Is BIA safe for young children?

Bioelectrical Impedance Analysis

The Bioelectrical Impedance Analysis (BIA) technology used by Charder's advanced body composition analyzers has a long history of safe use! Commercial BIA devices have been available since the 1980s, and there is no known history of adverse events caused by electrical shock when this technology is used.
Why is this the case? A basic overview of the effects of electrical currents on the human body will help explain why BIA is so safe!

Effects of Electrical Current in the Human Body
Current (Milliamps) Reaction
> 1 mA Generally not perceptible
1 mA Faint Tingle
5 mA Slight shock felt. Not painful but disturbing. Average individual can let go
6-25 mA (women) Painful shocks. Loss of muscle control
9-30 mA (men) The freezing current or "let go" range. If extensor muscles are excited by shock, the person may be thrown away from the power source. Individuals cannot let go. Strong involuntary reactions can lead to other injuries.
50-150 mA Extreme pain, respiratory arrest, severe muscle reactions. Death is possible
1.0-4.3 Amps Rhythmic pumping action of the heart ceases. Muscular contraction and nerve damage occur; death is likely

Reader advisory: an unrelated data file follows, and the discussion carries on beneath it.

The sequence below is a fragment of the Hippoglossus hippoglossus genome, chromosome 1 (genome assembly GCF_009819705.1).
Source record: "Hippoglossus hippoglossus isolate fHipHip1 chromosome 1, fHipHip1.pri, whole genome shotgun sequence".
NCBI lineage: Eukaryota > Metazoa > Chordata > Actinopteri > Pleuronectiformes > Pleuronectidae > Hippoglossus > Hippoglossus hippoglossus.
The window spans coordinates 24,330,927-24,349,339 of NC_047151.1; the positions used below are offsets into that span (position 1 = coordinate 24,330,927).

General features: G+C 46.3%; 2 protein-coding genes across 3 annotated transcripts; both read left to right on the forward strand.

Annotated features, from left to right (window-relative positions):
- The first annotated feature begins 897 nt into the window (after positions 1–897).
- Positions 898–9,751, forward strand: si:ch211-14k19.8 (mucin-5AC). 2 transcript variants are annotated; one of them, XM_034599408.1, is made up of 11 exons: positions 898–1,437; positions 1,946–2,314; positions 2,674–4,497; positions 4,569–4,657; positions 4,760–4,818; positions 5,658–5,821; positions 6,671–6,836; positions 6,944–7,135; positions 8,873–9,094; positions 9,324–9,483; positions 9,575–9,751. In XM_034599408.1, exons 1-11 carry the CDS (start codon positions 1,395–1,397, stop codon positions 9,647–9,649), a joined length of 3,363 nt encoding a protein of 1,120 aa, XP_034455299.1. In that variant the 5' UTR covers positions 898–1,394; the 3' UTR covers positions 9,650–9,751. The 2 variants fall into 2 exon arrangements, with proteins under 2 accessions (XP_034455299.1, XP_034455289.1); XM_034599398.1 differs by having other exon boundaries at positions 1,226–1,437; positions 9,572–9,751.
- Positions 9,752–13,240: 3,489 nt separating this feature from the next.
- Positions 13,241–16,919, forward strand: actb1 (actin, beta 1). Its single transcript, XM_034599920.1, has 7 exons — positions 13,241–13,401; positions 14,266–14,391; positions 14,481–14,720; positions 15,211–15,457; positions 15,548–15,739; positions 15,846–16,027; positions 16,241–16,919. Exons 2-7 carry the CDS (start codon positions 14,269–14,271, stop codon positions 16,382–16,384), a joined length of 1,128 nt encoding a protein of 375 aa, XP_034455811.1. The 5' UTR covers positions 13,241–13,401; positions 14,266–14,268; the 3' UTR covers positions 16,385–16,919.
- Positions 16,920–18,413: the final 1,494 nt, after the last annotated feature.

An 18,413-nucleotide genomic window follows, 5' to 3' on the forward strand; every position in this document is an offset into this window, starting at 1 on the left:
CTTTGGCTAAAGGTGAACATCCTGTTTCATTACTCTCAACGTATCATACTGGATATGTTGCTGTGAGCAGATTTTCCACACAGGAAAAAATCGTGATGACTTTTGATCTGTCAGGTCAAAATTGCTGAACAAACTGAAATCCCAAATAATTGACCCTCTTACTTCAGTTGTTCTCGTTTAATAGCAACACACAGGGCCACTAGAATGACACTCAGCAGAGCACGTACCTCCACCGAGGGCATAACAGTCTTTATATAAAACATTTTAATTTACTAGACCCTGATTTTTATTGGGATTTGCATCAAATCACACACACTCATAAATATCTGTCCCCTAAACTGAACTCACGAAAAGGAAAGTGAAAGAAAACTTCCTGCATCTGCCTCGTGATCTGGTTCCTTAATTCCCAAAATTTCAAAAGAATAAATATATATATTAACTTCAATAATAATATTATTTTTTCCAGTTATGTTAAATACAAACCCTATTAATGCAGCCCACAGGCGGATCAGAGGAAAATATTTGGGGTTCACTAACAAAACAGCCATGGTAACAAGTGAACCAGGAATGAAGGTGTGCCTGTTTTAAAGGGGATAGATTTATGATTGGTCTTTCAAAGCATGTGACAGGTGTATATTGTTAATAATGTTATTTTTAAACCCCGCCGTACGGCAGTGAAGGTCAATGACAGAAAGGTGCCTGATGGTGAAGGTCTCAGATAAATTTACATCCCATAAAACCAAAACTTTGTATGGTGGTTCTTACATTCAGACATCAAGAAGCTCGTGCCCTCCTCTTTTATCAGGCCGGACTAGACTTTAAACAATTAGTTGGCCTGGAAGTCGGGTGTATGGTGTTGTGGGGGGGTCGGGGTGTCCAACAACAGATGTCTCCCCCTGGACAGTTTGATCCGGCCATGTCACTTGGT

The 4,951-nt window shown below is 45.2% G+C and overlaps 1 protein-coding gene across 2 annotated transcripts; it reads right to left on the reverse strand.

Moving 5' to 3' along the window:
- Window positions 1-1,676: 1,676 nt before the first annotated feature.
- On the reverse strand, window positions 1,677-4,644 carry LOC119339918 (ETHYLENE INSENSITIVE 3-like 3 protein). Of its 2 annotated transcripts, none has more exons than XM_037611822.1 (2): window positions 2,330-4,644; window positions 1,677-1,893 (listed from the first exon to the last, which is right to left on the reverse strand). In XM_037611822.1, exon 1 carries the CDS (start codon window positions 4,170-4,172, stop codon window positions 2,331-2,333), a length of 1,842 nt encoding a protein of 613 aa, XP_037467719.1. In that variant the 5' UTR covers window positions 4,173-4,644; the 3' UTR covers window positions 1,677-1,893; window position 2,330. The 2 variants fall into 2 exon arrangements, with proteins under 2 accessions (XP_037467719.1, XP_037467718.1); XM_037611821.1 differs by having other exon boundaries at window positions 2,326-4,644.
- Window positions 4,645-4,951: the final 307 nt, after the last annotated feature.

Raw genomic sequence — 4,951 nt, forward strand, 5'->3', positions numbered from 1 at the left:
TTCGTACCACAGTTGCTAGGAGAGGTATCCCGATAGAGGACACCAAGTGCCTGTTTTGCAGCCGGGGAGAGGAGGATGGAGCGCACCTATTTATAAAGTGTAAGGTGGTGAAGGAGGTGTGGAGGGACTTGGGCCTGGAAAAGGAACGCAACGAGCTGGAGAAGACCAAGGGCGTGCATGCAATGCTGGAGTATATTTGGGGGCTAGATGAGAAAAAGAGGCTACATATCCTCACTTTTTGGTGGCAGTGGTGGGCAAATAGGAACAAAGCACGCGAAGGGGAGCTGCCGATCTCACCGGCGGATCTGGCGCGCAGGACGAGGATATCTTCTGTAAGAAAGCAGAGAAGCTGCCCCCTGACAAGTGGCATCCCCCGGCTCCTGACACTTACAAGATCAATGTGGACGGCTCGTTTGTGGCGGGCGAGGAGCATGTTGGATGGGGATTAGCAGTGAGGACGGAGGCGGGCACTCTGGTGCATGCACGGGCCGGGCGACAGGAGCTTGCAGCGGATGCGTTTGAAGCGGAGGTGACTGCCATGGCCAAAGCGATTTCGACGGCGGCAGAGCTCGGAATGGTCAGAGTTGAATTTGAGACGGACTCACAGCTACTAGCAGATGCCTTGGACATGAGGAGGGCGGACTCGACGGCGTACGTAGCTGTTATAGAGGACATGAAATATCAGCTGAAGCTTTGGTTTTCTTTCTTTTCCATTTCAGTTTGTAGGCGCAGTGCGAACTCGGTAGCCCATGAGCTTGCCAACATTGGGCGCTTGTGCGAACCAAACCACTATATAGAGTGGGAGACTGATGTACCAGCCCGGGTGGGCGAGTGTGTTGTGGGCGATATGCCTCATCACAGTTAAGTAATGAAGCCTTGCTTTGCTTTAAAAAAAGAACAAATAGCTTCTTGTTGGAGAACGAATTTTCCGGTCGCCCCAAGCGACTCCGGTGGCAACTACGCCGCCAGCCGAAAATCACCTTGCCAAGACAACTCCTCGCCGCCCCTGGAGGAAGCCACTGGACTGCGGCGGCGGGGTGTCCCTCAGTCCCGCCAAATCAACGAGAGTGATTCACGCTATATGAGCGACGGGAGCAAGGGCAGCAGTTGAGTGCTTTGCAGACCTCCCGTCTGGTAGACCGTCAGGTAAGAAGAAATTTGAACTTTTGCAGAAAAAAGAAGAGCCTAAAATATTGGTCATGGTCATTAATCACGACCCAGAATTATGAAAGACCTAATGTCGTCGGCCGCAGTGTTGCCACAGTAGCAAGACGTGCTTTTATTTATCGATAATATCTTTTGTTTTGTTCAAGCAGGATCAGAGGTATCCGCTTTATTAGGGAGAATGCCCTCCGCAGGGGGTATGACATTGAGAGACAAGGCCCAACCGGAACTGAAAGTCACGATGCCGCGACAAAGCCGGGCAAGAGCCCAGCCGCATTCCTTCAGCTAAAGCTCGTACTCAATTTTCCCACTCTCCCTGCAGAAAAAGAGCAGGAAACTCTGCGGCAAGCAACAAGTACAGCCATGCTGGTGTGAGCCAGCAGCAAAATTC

10 Amps  Cardiac arrest, severe burns, death is probable
Chart source: W.B. Kouwenhoven, "Human Safety and Electric Shock"” Electrical Safety Practices, Monograph 112, Instrument Society of America, p. 93. 
The measurement electrical alternating current used by Charder's devices is less than 500 Microamp (µA), or 0.5 Milliamp (mA). The strength of the current would have to reach 5000 Microamps, or more than 10 times stronger for it to create even a slight shock!
If this is the case, then why do BIA devices have a minimum age range? It isn't because there are safety concerns of the electrical current being too strong for children that are "too young". Basically, anyone that does not have contraindications such as implanted electronic medical devices can use BIA devices safely. But it can be harder to collect measurement data for some groups compared to others, and that makes validation of results more difficult!
For example, the most common method of confirming BIA accuracy is by comparing results with DXA, and seeing how close the two results are. However, DXA scans are generally not possible to conduct for small children, and for good reason, as each scan will expose the subject to a small amount of radiation! Thus, without such comparison data, it is not possible to be sure exactly how accurate results are, and that's where the recommended age range comes from. If the measurement age range is 6-85 years old, can a 5-year-old child outside the recommended age range use the device, as long as they are physically able to reach the electrodes? Certainly, though we would strongly recommend having a professional pediatrician interpret results.

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